Each vignette is set within its own soap opera - a man attempts to seduce a woman with his muscles (that are literal pieces of meat), gangsters with political manifestos kill each other with increasingly self-aggrandizing feats of self-delusion, a group of women lose their husbands, while characters from other soap operas watch their exploits on screen, and strangers meet on the street while searching in vain for a place that must be around here somewhere. Meanwhile, the vignettes begin to bleed together, each person a character in someone else's soap opera, a cheesy melodrama played out on a national scale where reality is merely an abstraction.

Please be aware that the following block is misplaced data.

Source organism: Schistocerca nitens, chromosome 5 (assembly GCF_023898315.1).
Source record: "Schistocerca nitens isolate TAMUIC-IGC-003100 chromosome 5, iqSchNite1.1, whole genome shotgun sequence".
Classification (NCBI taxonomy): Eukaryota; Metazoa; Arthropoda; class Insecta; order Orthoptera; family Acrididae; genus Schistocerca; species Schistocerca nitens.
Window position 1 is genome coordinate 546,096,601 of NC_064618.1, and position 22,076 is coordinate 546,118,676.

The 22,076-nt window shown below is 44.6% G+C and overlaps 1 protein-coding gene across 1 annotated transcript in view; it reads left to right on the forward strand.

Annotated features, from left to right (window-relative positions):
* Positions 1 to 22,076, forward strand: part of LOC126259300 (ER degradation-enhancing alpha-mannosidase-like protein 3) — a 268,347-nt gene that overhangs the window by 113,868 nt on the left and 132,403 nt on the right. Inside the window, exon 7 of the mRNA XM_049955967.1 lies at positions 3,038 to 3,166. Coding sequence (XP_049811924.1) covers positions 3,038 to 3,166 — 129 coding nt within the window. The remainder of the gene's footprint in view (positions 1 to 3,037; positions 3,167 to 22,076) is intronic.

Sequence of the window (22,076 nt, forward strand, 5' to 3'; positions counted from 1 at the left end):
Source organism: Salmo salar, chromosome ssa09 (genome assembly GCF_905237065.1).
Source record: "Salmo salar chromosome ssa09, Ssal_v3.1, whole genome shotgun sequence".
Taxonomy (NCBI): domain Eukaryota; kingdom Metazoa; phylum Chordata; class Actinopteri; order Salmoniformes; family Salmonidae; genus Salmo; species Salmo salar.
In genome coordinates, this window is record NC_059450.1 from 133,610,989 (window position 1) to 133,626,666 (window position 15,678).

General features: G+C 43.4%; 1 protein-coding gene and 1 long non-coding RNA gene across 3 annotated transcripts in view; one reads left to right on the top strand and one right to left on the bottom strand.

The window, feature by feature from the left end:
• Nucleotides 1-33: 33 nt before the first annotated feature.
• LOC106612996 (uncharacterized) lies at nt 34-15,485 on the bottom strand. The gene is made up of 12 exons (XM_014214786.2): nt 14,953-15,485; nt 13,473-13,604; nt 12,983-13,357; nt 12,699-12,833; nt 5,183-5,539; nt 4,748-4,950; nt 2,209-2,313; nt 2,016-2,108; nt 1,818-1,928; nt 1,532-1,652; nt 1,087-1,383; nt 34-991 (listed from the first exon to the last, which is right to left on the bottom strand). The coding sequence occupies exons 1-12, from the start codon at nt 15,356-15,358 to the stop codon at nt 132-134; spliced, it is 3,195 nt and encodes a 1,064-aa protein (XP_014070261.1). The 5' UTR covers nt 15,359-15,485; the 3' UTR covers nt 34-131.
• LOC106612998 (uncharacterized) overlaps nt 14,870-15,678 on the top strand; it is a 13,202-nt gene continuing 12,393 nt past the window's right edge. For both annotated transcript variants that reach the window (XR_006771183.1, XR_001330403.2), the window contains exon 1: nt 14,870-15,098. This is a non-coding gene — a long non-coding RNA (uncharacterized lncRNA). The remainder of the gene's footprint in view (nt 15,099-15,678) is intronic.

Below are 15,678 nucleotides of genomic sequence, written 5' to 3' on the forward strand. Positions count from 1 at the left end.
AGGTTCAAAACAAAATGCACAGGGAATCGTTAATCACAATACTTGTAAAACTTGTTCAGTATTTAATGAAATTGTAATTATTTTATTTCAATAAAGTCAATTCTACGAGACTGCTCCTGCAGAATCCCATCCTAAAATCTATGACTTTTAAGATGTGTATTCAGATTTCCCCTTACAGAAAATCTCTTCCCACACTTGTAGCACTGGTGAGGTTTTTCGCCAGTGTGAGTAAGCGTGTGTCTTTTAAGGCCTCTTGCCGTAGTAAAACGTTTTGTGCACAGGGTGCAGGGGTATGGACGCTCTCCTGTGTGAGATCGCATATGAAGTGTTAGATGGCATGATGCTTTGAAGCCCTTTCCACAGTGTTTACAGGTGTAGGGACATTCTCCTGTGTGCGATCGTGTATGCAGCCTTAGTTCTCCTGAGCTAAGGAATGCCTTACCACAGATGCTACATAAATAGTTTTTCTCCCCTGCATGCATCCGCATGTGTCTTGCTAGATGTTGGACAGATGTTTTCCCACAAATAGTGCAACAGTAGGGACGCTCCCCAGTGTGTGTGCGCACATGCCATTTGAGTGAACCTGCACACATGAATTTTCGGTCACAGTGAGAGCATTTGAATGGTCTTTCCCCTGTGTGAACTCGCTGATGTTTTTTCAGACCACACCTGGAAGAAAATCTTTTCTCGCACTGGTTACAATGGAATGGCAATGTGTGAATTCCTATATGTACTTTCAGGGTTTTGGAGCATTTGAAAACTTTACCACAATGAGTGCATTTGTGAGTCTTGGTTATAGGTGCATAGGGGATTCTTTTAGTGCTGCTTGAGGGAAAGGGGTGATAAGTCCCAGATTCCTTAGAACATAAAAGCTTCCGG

Ruiz brilliantly manipulates our perception, exploring the relationship between cinema and the audience wherein we find ourselves watching and engaging with other people who are also watching and engaging with others on screen. The Wandering Soap Opera takes us down a fascinating rabbit hole of media consumption as it satirizes the vapidity of the culture that gave rise to them, as well as the world of lost souls they create. Just as Ruiz felt lost in 90s era Chile, so too are the characters in the film lost, trapped in a wandering soap opera they are at once aware of and yet completely oblivious to. Sure, they're in a soap opera, but it's the people in those other soap operas who are really lost, and around and around we go.